MLZ: Are you convinced?

RA: I am convinced.

MLZ: Are you convinced because you already investigated or because you trust people here were not involved in wrongdoing.

RA: I’m convinced because I have full faith in my people. 

MLZ: So, are the examiners testifying in court lying?

RA: It doesn’t matter whether or not they’re telling the truth. All I’m saying is that the alleged incidents did not happen under my watch.

MLZ: But under your watch, a young man repeatedly failed his police exams and graduated as a constable anyway. He failed the first exam, failed the resit, and then they allowed him to take a resit of the resit. This is unheard of.

RA: And that is where the institutions kicked off and functioned accordingly. 

MLZ: But he should not have been allowed to graduate in the first place. And we only learned about this incidentally when he was charged in court after beating black people.

RA: The institutions worked as they should have.


Robert Abela about his rental income. Video: Karl Andrew Micallef

MLZ: Last week, the declaration of assets of cabinet members was published. For 2021 your declared income was your salary as prime minister – €65,000 – and an income from rent, without specifying how much and from what. What is this income?

RA: I referred to the tax form TA24. The information is there. 

MLZ: Yes, but we cannot see that.

RA: You can see it if your editor files a formal request with the tax commissioner. 

MLZ: What is your problem with just telling us how much that income is? How much was the rent?

RA: I have no problem. €1,500 monthly. 

MLZ: Who did you rent it to?

RA: You know who it is because you already made it public. 

MLZ: Was it your villa in Żejtun?

RA: Yes, that’s the one. And I paid all due taxes, of course.

MLZ: One more question on the topic of corruption. You were not just the lawyer of Christian Borg (charged with kidnapping). He says you are his friend...

RA: I was his lawyer and I have always maintained a cordial relationship with my clients.

MLZ: You were also involved in a property deal with him.

RA: Yes, there was a promise of sales agreement. This was an entirely legal procedure that was declared and due taxes were paid. I had nothing to hide. 

MLZ: People often engage in this type of manoeuvring when they want to circumvent the system to make money that is possibly illicit.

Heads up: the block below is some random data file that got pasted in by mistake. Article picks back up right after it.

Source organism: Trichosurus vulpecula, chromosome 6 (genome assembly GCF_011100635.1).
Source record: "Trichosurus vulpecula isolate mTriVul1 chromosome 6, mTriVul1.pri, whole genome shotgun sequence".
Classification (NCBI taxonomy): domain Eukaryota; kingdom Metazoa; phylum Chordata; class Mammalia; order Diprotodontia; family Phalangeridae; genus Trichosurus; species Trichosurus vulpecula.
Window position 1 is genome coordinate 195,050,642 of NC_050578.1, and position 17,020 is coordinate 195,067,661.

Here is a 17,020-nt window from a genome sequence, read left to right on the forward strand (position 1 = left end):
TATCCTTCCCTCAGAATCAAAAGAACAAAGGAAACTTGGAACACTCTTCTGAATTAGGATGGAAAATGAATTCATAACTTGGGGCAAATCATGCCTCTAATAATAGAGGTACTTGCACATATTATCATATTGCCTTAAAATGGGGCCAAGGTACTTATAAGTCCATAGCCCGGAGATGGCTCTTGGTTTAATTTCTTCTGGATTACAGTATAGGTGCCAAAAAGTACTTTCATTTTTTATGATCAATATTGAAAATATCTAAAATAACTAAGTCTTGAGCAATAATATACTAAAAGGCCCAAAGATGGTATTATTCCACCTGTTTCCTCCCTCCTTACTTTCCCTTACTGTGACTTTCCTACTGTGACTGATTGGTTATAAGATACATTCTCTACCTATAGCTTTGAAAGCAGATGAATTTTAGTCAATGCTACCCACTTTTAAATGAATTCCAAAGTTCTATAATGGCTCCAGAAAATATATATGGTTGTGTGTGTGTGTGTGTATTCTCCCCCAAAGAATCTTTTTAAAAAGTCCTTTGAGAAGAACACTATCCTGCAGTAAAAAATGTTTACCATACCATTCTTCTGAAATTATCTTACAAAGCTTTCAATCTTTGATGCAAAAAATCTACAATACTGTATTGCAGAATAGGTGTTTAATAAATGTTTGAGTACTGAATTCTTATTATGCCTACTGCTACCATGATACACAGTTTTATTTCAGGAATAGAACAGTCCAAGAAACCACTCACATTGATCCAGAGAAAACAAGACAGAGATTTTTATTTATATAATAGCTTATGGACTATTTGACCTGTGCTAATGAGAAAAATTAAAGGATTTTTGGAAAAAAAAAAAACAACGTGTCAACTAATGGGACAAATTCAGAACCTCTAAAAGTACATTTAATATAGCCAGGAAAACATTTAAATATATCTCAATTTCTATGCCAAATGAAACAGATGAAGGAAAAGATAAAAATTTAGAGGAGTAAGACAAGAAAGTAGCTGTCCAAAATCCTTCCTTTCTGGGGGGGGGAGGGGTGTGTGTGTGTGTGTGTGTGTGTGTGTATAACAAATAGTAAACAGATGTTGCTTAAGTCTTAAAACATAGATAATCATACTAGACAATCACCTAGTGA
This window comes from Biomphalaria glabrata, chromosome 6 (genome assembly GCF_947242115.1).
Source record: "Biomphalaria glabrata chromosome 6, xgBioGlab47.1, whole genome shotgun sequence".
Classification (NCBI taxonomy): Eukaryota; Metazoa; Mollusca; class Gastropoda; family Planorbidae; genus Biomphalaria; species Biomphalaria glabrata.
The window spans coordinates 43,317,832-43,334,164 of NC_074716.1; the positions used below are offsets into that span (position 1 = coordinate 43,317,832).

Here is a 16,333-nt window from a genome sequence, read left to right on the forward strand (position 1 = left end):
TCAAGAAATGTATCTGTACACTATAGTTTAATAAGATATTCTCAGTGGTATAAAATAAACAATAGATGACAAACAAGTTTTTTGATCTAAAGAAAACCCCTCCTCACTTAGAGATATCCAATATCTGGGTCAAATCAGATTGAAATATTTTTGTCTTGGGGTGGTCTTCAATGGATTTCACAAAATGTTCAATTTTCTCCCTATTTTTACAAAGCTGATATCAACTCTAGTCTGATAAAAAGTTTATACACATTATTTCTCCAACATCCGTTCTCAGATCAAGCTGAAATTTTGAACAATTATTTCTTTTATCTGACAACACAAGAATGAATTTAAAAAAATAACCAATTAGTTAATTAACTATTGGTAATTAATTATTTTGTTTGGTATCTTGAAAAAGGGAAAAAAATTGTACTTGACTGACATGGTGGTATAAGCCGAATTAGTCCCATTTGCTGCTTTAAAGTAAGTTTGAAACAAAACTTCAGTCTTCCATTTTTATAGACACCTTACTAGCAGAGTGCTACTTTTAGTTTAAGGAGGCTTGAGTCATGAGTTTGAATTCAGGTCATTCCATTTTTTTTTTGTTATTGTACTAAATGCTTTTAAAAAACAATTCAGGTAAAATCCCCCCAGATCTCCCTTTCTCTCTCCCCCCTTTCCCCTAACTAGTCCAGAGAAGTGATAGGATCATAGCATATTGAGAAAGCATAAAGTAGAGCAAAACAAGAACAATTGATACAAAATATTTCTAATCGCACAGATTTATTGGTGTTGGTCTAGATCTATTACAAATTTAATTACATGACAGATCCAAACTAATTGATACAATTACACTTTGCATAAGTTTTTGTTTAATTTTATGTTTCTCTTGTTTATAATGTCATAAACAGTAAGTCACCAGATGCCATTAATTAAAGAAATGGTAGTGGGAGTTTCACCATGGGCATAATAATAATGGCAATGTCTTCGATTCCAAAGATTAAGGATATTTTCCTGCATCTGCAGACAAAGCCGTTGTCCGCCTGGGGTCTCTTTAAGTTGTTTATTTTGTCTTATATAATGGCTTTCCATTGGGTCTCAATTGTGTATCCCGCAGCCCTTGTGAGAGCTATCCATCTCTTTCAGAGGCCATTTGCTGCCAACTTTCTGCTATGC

RA: Absolutely not. I categorically deny I did anything wrong. Thousands of Maltese people engage in such a procedure legally every year and it is regulated by law. Rest assured, there is no wrongdoing. 

Joseph Muscat resigned in 2020Joseph Muscat resigned in 2020

Revolving doors

MLZ: Let’s talk about Joseph Muscat. He has never been arraigned and there is no clear evidence of any corruption on his part. But we learned that at least three private companies put him on their payroll as their consultant since he stepped down as prime minister. All had won big contracts when he was still in power.

Do you think this is right? Let’s say I have a business and I come up to you and ask you to award me a big government contract. In return, when you’re no longer prime minister, I’ll hire you as a consultant. Nobody will be able to tell you that you cannot take that contract when you’re not prime minister, but it could still be a corrupt deal. Do you think that’s right?

RA: You are making dangerous speculations. You’re suggesting Muscat’s consultation contract was a form of repayment in a corrupt deal. 

MLZ: Not at all. I am in no way saying that Joseph Muscat was involved in any wrongdoing. What I’m saying is that the practice could be corrupt. Do you think it is right to accept that consultancy?

RA: Joseph Muscat has been out of government for almost three years.

MLZ: With Bernard Grech, you constantly bring up the “bad” things that happened during the tenures of Lawrence Gonzi and Eddie Fenech Adami, 20 and 25 years ago, when Grech didn’t form part of government. So why can’t I ask you about the things that happened during Muscat’s tenure, just two years ago, when you were cabinet adviser?

RA: I have no problem with you asking me about him. But you’re asking me about things that happened after January 2020. To avoid situations like that, we need to introduce a revolving door policy.